Survey: Marketing Automation Users Score a “C” in Maturity

Spear Marketing Group has published an informative report detailing results of a survey designed to gauge the maturity of marketing automation deployments within the B2B community.

marketing automation maturityThe survey asked marketing operations managers and other B2B marketing executives to rank their current deployment of marketing automation software in 33 separate categories relating to either key software functionality or generally accepted best practice. Respondents were then assigned a grade based on how many of their responses aligned with those best practices. The survey covered topics such as email frequency, program design, reporting, landing pages, and data hygiene.

Spear reported that on average, respondents answered only 56% of the questions “correctly” and thus scored a “C” grade. At first blush, that sounds like most marketing automation users have a long way to go before realizing anywhere close to full value from their investment; however, in fairness, answers to individual questions in the survey tell a more complex story.

In some notable areas, the average marketing automation user appears to be achieving real business value. In other categories, adherence to even fundamental best practices is relatively uncommon, even in areas that you’d otherwise assume to be a primary business case for marketing automation.

Some of the key findings in the report include:

• 77% of respondents indicate they measure pipeline contribution from specific campaigns (tweet this)

• More than two-thirds (68%) employ both behavioral and demographic lead scoring (tweet this)

• 85% of those surveyed said they currently segment email campaigns based on persona (tweet this)

• 40% employ no type of immediate autoresponder (follow-up email) to new leads (tweet this)

• More than half (54%) of those surveyed indicated that more than 25% of their database is old, inaccurate, or otherwise unusable (tweet this)

• Almost three-fourths (74%) indicated that most of their email campaigns are still one-off, batch-style campaigns, vs. triggered or automated (tweet this)

Spear’s report includes detailed survey results, a list of key findings, along with commentary and analysis. It serves as a handy benchmark for companies that might be looking to gauge how their use of marketing automation measures up against their peers. The report is available as a free download from the Spear Website.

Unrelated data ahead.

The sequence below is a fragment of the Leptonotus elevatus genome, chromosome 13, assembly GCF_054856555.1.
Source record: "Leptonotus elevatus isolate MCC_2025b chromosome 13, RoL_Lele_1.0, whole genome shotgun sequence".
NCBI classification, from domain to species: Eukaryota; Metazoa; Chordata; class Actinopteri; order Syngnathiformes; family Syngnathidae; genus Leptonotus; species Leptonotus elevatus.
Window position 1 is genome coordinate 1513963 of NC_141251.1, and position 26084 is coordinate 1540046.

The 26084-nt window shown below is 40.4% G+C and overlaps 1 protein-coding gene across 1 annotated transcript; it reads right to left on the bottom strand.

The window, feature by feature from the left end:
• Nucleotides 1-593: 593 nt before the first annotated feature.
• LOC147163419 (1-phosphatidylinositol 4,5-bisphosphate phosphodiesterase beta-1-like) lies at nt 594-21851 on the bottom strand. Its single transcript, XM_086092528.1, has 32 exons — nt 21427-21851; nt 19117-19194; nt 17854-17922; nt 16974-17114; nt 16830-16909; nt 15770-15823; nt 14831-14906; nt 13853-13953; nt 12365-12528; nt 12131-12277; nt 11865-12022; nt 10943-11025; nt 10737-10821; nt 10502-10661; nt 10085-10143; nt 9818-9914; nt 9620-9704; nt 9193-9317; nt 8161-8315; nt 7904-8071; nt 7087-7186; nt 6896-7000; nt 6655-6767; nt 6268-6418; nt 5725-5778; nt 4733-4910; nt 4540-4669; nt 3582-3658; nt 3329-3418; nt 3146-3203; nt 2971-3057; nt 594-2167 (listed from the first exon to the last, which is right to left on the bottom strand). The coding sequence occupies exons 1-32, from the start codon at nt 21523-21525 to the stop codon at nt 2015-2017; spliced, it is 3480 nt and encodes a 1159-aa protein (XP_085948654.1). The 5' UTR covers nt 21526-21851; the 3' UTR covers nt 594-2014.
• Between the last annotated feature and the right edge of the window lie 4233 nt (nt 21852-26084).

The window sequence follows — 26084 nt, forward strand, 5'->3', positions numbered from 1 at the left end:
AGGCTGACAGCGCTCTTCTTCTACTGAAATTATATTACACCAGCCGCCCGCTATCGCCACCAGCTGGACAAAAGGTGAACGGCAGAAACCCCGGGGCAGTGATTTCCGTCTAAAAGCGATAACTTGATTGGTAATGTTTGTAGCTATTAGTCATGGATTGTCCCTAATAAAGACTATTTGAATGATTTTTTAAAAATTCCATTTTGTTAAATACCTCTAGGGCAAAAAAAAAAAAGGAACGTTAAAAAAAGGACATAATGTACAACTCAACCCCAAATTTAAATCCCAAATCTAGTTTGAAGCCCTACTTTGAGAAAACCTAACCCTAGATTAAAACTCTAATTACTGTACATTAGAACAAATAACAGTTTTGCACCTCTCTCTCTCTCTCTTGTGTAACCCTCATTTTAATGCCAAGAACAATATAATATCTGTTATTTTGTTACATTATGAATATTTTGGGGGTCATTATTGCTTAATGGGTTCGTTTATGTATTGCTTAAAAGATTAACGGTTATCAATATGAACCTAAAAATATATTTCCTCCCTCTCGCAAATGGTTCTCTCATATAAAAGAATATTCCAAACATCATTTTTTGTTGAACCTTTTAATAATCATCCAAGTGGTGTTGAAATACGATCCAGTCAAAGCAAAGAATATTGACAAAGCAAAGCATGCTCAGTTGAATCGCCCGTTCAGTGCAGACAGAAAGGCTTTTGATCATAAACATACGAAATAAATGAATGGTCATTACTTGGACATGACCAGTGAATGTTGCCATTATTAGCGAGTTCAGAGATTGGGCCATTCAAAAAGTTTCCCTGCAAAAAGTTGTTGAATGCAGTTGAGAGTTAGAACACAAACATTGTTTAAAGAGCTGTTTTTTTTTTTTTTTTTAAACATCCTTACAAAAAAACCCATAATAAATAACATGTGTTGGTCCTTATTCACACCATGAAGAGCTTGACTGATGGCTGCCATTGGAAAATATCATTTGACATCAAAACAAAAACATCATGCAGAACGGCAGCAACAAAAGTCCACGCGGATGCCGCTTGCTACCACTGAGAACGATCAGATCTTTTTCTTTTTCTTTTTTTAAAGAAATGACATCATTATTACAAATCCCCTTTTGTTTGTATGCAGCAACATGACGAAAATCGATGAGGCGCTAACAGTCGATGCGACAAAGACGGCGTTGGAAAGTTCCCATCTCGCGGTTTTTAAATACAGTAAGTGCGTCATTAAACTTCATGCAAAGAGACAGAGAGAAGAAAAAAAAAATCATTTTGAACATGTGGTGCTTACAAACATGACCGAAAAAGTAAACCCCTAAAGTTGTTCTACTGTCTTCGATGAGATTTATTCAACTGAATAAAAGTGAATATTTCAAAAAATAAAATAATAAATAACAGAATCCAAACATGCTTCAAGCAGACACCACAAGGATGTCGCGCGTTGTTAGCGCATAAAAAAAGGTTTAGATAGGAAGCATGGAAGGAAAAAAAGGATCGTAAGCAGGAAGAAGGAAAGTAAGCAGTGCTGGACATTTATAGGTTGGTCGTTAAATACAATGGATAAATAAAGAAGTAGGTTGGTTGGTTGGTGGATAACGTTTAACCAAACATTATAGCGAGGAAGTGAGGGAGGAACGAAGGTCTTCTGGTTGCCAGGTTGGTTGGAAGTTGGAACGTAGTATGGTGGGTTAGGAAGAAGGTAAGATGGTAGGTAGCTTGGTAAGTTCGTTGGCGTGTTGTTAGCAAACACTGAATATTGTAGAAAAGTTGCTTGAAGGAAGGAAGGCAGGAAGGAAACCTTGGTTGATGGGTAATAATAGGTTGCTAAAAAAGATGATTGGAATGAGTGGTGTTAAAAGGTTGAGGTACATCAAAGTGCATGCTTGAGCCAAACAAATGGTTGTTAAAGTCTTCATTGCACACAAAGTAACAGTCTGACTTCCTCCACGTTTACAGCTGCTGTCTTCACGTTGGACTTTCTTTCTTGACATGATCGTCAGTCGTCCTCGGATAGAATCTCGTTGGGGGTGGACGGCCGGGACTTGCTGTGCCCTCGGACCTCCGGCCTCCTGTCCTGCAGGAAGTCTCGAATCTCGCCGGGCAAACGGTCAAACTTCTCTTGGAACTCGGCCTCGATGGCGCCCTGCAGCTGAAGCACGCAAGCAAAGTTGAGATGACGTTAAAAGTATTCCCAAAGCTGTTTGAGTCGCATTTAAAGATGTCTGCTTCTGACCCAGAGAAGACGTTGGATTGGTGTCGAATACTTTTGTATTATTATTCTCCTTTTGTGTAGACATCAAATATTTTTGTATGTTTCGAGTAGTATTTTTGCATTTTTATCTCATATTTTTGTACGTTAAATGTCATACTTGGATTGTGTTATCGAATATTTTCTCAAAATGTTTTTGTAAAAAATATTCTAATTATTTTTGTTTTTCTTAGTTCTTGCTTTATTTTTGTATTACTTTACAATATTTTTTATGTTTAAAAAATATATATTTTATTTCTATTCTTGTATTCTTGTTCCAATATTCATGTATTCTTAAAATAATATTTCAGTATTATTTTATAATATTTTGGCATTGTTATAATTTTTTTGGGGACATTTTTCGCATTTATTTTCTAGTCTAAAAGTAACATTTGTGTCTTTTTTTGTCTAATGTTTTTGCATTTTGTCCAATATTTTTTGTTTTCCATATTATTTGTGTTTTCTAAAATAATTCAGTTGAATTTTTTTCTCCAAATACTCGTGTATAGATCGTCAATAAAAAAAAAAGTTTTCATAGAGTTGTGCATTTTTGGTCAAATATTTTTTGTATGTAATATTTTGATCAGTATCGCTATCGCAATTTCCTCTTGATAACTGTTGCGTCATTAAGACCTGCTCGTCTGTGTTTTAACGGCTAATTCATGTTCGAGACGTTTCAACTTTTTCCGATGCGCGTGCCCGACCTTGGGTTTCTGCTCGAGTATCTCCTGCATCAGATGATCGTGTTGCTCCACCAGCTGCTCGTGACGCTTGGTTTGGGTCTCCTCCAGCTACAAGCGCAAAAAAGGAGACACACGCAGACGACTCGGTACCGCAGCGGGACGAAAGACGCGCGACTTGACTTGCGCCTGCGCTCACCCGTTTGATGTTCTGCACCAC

2 thoughts on “Survey: Marketing Automation Users Score a “C” in Maturity

  1. Brian Fey

    The “C” is a generous grade.

    “Almost 3/4’s indicate that most of their email campaigns are still one-off” — my guess (because these responses are self-reported/ unverified) is that the number is actually much higher. Closer to 90%.

    And the bulk of automated email they are sending are just auto-responders.

    Why, if nearly all of your email marketing is ‘batch & blast’, do you need Marketing Automation software?

    You’ve got to give it to the software companies — they’ve got smart business people spending a LOT of money on something they don’t need.

    The “Shiny Object” attraction is a strong one. 🙂

    One of my very first Marketing Automation consulting projects (5-years ago) was to help a client migrate from Eloqua (a very powerful Marketing Automation system that they didn’t begin to need or use) to ExactTarget — a highly effective eMail tool with a lot of nice features that they could use.

    They cut costs by more than 50% overnight — and I believe they’re still using ExactTarget (5-years later).

    I’m looking forward to the day (maybe 5-years from now) when marketing departments are well staffed with people who are strategic marketers — AND who also possess the technical “chops” that will allow them to truly leverage cutting edge technology in their marketing plan.

    It’s a great time to be in this business — things are about to get so much better.

  2. Howard Sewell Post author

    Brian:

    I agree with you that, if all you’re doing is batch-and-blast email campaigns, you don’t really need marketing automation software. But I would also argue that the company doing nothing but batch-and-blast emails is a) investing untold hours in manual campaigns that could instead be automated, and b) failing to deliver email communication in the timely, relevant, and personalized way that might be possible if that same company had marketing automation technology in place.

    Deciding to settle for old-school email marketing isn’t the same as “not needing” the technology that would enable you to do better. At least not the way I see it.

    Furthermore, I don’t blame the marketing automation companies for selling the promise of their technology. That promise is real – if, as you suggest, you have the technical chops – and there are enough companies succeeding with the software to prove it. This report would also suggest, however, that many more are falling short. Is that the software’s problem, or is it simply marketers’ failure to leverage the true value of their shiny new object?

    Howard

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